Thursday, October 18, 2018
When the Writer Loses Control of the Story and the Characters Takes Over
The path a short story takes from inspiration to completion is as wide and varied as short stories themselves. Some authors start with the opening scene while others start with the conclusion and work backward. Some do both. But sometimes the story takes on a life of its own, far different from the author’s original intent. Author Stephen Terrell discusses the course of creating his short story “Unexpected Gifts.”
“Unexpected Gifts” is the concluding short story in “Homicide for the Holidays,” a collection of a dozen tales of murder, mayhem and even redemption included in Speed City Sisters in Crime's Christmas offering. The hardcover anthology also includes a dozen recipes, each related to a story in the book. "Homicide for the Holidays” is the perfect Christmas gift for the readers or cooks on your list. The book is now available for pre-order (see below for links). Release is set for November 1.
Stories Take A Life of Their Own
By Stephen Terrell
My short story “Unexpected Gifts” is quite different than the story I started to write. When I typed out the first words on my computer, the story I envisioned was a dark tragedy of greed, prejudice, and misunderstanding set against a Christmas backdrop.
But a funny thing happened on the way to the final pages. The characters and the story itself would not let me write what I had in mind. The characters had a different story -- a true Christmas story -- to tell.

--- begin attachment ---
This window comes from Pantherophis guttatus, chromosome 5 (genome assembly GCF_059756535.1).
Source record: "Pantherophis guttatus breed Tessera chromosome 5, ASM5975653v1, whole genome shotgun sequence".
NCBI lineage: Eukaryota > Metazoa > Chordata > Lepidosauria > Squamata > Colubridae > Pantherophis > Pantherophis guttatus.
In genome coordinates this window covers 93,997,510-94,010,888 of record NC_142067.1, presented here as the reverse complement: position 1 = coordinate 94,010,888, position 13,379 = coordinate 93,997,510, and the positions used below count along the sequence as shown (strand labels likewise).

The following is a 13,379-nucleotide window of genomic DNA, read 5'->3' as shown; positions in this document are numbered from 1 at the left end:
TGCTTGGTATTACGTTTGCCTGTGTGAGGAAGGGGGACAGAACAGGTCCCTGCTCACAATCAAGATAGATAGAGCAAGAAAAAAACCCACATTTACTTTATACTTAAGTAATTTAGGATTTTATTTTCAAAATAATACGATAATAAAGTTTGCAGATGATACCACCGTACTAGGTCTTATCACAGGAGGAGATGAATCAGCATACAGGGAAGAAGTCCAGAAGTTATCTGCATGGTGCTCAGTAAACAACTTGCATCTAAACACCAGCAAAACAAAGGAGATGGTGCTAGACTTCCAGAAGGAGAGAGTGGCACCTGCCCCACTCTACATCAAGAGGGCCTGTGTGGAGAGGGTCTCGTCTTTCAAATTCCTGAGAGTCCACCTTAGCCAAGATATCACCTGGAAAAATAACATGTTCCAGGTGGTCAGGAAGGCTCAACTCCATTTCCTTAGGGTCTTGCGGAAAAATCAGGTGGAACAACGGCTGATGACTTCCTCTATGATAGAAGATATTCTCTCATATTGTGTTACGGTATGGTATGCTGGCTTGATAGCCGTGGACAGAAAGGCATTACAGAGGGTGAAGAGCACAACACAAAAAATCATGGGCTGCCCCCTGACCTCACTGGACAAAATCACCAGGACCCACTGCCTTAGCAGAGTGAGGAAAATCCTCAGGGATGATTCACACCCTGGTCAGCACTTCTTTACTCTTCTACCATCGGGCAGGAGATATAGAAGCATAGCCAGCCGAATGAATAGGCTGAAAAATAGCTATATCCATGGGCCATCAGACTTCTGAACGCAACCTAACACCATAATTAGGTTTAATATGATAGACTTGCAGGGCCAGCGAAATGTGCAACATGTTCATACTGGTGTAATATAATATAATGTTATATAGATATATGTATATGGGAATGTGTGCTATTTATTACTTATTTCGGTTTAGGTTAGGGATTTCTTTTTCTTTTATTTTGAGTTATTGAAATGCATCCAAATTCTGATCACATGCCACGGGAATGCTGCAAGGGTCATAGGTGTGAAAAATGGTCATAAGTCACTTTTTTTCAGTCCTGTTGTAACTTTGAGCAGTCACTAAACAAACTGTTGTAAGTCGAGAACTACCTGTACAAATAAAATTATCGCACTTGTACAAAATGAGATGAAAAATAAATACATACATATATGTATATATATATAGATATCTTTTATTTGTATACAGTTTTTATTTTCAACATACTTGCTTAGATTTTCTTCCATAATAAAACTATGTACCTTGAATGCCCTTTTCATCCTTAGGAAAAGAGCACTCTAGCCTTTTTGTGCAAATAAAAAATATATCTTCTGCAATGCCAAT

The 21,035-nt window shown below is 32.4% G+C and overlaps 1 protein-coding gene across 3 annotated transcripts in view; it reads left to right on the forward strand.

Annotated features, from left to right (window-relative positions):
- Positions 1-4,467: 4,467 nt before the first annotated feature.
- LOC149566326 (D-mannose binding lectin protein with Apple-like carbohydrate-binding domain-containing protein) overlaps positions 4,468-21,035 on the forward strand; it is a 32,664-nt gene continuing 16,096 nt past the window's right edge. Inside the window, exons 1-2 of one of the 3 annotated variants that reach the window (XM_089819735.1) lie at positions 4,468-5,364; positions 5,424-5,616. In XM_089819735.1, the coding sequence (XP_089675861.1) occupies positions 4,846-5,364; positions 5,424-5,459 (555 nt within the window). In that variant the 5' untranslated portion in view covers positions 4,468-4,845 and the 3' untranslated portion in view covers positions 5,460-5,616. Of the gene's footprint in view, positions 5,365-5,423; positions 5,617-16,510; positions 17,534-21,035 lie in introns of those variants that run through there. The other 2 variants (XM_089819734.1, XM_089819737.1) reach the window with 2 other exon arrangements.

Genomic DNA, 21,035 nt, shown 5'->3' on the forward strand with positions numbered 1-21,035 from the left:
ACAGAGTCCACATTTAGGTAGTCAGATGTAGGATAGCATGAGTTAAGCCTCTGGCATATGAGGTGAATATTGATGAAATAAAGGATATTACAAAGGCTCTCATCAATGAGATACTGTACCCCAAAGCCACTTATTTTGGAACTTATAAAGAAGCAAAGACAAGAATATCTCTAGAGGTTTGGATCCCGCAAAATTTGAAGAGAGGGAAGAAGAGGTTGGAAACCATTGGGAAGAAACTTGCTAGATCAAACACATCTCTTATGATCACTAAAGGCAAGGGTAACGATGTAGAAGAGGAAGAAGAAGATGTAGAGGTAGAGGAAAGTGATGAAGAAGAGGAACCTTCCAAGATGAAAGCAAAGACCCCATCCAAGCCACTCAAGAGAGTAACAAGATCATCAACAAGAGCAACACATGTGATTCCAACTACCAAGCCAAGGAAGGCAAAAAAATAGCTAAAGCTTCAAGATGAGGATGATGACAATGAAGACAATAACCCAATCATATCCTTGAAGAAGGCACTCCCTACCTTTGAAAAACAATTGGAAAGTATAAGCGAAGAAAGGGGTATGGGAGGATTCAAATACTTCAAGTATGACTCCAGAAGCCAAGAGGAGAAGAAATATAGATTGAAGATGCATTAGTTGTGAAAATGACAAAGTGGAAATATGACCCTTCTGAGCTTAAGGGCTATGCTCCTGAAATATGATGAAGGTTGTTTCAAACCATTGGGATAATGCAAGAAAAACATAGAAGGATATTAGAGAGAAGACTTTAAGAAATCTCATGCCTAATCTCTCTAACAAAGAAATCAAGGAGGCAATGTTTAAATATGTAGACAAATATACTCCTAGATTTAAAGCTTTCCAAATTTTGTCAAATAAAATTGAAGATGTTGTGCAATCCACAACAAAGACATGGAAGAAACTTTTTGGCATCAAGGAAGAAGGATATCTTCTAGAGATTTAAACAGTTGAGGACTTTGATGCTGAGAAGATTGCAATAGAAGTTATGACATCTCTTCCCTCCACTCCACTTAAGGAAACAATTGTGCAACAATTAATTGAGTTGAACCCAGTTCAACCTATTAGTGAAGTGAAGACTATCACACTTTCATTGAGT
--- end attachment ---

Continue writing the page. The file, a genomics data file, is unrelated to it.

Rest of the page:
“That’s crazy,” you may say. “You're the one writing the story. You can write anything you want.”
But most writers know that’s not true. A story sometimes takes on its own life and will not let the author have his way. That's what happened with "Unexpected Gifts." The resolution of the story (no, I won’t give it away) is quite different than what was intended when the first pages were written.
I must admit that the characters knew best. The final version is a much better story than the one I originally planned. Here are the opening paragraphs of “Unexpected Gifts.”
“Oh, baby, baby, baby! ! ! Momma’s gotta pee.”
Maria Wafford pushed her foot harder on the brake pedal and pulled her knees closer together. She held her breath. If something didn’t move soon, she was going to pee all over the heated white leather seats in her new Mercedes sedan.
Johnny Mathis came over the seasonal satellite radio channel singing something about marshmallows and Christmas. Maria tried to sing along to get her mind off the intense urge in her bladder, but she couldn’t concentrate enough to follow the words.
“Hurry up. Please!” The unhearing line of cars creeped forward a car length, then two. Then stopped.
If you want to know what happens, you’ll need to buy Homicide for the Holidays and read "Unexpected Gifts." The hardcover is a perfect holiday gift for any reader on your list.
Pre-orders are now available on Amazon.com (click here), BarnesandNoble.com (click here) and Walmart.com (click here).